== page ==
Review: CLR cleaning products

Years ago when we moved into a new house, there was a bottle of CLR left behind by the previous owner. At the time, I thought that it must be horribly toxic if it actually cleaned calcium, lime, and rust, as the label promised. Imagine my surprise a few months ago when I was on the Environmental Working Group’s website where they rate various cleaning products based upon the health and environmental impact.

The original CLR gets a grade of A, which is extremely rare on EWG’s site, and the CLR Kitchen and Bath Cleaner gets a grade of B, which is still pretty good and not that common in the world of commercial cleaners. Only 7 of the 217 bathroom cleaners rated have an A, and only 22 received a B. Both products are also biodegradeable, which is important to me because we have a septic field where all of our waste water goes. It’s one reason I use things like vinegar and baking soda for most of my cleaning.

Like many people who live in the country, we have a well, and in spite of spending big bucks on a water filtration system and a water softener, our water is still high in mineral content and creates a cleaning headache in the bathroom. CLR really does get everything clean, even after a couple of weeks of neglect.

You might wonder why The Thrifty Homesteader, who loves vinegar and baking soda for cleaning, is telling you about this product. Well, I’ve always said that vinegar and baking soda will clean most things, and that’s true, but if you happen to have something that is more challenging to clean, I would prefer you choose a safer commercial product that works. Considering the fact that 56.7% of bathroom cleaning products get a grade of F, and another 19.4% get a grade of D from the EWG, you have a 3 in 4 chance of using something really toxic if you buy a product to clean your bathroom.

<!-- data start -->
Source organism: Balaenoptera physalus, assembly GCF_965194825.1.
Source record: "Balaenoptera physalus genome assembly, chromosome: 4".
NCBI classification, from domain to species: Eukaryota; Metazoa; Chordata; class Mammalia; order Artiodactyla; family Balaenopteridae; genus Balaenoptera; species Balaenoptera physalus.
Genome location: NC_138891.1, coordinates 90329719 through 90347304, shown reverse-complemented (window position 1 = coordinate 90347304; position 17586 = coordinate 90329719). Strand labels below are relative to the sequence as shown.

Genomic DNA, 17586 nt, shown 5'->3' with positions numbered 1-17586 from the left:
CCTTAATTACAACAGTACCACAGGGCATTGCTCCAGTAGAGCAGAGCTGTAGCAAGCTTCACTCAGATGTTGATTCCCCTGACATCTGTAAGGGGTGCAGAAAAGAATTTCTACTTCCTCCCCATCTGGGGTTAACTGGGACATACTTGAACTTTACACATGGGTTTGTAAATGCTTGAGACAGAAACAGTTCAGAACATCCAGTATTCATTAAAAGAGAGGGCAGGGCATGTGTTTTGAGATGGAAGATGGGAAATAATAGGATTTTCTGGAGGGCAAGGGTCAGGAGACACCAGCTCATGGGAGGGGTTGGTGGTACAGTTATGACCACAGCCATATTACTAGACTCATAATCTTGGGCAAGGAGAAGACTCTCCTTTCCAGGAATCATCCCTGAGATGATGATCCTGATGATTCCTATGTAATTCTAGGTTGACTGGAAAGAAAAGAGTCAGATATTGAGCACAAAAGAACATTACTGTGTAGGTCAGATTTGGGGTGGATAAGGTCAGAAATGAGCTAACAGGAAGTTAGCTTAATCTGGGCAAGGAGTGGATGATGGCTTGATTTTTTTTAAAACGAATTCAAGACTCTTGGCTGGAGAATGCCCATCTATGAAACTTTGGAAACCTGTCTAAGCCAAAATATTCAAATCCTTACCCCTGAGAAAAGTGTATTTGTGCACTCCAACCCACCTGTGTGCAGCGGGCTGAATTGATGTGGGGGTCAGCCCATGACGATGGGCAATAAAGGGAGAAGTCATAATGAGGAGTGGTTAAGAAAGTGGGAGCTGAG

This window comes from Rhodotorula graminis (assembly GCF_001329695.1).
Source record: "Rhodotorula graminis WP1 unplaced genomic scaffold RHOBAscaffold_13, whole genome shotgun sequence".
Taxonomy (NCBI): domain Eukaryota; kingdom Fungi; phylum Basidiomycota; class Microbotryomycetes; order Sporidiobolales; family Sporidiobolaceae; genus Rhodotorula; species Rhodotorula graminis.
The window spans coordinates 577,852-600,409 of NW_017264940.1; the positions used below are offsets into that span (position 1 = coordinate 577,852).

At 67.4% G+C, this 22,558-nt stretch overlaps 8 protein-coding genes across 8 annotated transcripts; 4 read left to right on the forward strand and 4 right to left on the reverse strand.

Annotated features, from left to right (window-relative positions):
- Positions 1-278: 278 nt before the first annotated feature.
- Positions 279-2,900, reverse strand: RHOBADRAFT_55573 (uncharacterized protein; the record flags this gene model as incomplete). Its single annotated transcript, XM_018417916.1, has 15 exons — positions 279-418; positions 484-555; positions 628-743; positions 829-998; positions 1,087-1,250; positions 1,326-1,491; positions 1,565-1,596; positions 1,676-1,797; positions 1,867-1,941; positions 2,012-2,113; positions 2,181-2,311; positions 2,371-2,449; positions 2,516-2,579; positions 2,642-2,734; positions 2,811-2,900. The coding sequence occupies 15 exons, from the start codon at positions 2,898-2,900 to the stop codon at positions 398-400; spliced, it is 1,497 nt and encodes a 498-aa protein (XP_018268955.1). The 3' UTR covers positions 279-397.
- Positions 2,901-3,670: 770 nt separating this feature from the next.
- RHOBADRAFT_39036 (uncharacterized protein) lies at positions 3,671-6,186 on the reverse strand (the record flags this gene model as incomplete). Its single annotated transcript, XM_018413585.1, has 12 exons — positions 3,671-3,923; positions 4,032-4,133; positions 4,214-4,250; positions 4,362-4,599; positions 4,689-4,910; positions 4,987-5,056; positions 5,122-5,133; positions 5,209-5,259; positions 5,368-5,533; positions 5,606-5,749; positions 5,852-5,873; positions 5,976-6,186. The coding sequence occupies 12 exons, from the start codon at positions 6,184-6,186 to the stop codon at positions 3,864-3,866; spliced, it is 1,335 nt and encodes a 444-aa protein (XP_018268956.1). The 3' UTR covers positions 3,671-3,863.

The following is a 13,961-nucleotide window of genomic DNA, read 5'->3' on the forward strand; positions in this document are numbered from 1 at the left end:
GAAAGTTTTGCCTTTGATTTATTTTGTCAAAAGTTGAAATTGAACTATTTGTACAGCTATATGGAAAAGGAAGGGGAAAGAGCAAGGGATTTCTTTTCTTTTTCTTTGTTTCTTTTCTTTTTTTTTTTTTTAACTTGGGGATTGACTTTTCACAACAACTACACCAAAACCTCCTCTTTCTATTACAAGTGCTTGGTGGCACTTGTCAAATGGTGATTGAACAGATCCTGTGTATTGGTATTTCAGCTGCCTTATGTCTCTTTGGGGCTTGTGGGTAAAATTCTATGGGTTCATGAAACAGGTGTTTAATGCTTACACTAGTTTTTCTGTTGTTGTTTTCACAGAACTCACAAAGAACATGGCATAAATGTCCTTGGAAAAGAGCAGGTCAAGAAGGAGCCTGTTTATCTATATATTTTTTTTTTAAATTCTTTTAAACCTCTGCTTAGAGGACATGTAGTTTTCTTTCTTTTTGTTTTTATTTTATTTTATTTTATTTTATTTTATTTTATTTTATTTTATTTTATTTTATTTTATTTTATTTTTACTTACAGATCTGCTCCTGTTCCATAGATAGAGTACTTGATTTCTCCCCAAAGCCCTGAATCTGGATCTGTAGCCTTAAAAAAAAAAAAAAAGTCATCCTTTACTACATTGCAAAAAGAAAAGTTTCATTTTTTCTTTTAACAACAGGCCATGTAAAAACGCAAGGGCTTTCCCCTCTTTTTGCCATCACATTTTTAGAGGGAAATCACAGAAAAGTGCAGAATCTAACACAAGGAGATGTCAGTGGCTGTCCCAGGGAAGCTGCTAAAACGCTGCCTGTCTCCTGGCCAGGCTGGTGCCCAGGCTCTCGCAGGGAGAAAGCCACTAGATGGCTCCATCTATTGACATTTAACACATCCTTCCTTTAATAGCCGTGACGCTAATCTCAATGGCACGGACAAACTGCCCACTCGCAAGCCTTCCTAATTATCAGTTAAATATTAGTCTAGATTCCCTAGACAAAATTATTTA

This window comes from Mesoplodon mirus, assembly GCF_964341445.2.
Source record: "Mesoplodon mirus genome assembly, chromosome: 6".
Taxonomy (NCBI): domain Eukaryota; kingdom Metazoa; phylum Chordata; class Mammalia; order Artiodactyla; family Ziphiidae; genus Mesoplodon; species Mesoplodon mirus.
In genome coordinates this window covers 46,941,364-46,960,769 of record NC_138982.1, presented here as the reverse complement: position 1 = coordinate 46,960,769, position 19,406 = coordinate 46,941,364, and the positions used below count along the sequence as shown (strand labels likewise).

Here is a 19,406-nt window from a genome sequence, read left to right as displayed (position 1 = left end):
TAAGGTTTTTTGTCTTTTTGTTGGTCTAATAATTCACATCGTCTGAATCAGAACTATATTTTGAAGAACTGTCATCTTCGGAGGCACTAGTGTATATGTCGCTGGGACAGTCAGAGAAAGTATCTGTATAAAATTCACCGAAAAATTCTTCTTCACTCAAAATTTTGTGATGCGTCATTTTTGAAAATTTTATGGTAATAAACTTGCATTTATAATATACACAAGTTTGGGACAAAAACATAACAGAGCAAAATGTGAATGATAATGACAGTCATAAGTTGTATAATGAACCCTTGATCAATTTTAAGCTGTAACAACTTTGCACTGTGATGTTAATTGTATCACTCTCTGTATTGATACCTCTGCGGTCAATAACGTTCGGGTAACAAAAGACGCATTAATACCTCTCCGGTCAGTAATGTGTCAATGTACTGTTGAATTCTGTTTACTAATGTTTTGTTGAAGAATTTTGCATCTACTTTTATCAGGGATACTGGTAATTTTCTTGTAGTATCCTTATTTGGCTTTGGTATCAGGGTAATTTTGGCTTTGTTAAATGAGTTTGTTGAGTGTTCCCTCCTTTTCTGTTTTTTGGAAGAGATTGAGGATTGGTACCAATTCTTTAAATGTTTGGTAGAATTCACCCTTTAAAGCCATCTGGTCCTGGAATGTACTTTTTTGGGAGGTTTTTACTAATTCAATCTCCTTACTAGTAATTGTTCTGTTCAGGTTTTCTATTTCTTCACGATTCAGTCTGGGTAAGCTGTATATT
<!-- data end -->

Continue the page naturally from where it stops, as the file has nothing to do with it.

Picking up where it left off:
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12 thoughts on “Review: CLR cleaning products”

  1. I just moved into a newer house, but honestly, I don't think they cleaned much during the 10 years they lived there. I too like to use vinegar and baking soda for cleaning, but some jobs require a bit more muscle! CLR does it all!

  2. I have part of a bottle someone gave me, but I've never used it because I've just assumed that it must be really toxic. I can't enter the contest because I'm in Canada, but now at least I know I can use the bottle I have. 🙂

  3. Like MichelleH, I have a bottle that I've been afraid to use. Our well water has a lot of minerals (and we DON'T use a filter), so we regularly have to descale the toilets. I would love to try the Bath & Kitchen Cleaner!

  4. Our toilets are impossible to clean, where they actually look clean… I always thought this stuff was toxic (glad I'm not the only one).

    • I’m not sure. I’ve only used it on ceramic — sinks and toilets, plus our bath tubs, which are maybe some type of plastic, but I couldn’t say for certain.

  5. Aces! I highly recommend Original CLR for cleaning your shower / bath. I used CLR for the first time to clean a neglected stand up shower at an elderly relatives home as the hard water, soap and even some mold were at a level requiring an hour or more of hard scrubbing had I used my old faithful powdered cleanser. I am very glad I chose CLR. I poured it directly onto a yellow/green scrubby and it easily removed much with a pressured wiping, and removed the tough deposits with a regular strength scrubbing. Very easy & effective compared to what I used to use, I finished the job in about 1/2 the time a regular weekly or bi-weekly shower scrub would have taken. I now use this to clean our home bathrooms exclusively.
    ** Be sure and wear appropriate gloves, I use the thin inexpensive nitrile type.

  6. i agree that it works, however the high acidity is seriously dangerous. I used it in a not so properly ventilated room and ended up covered in a thin layer of it which was not fun for the skin. Proceed with caution, but also just make sure you know this stuff is environmentally friendly but not friendly to human beings who generally want to avoid strong acid cleaners.


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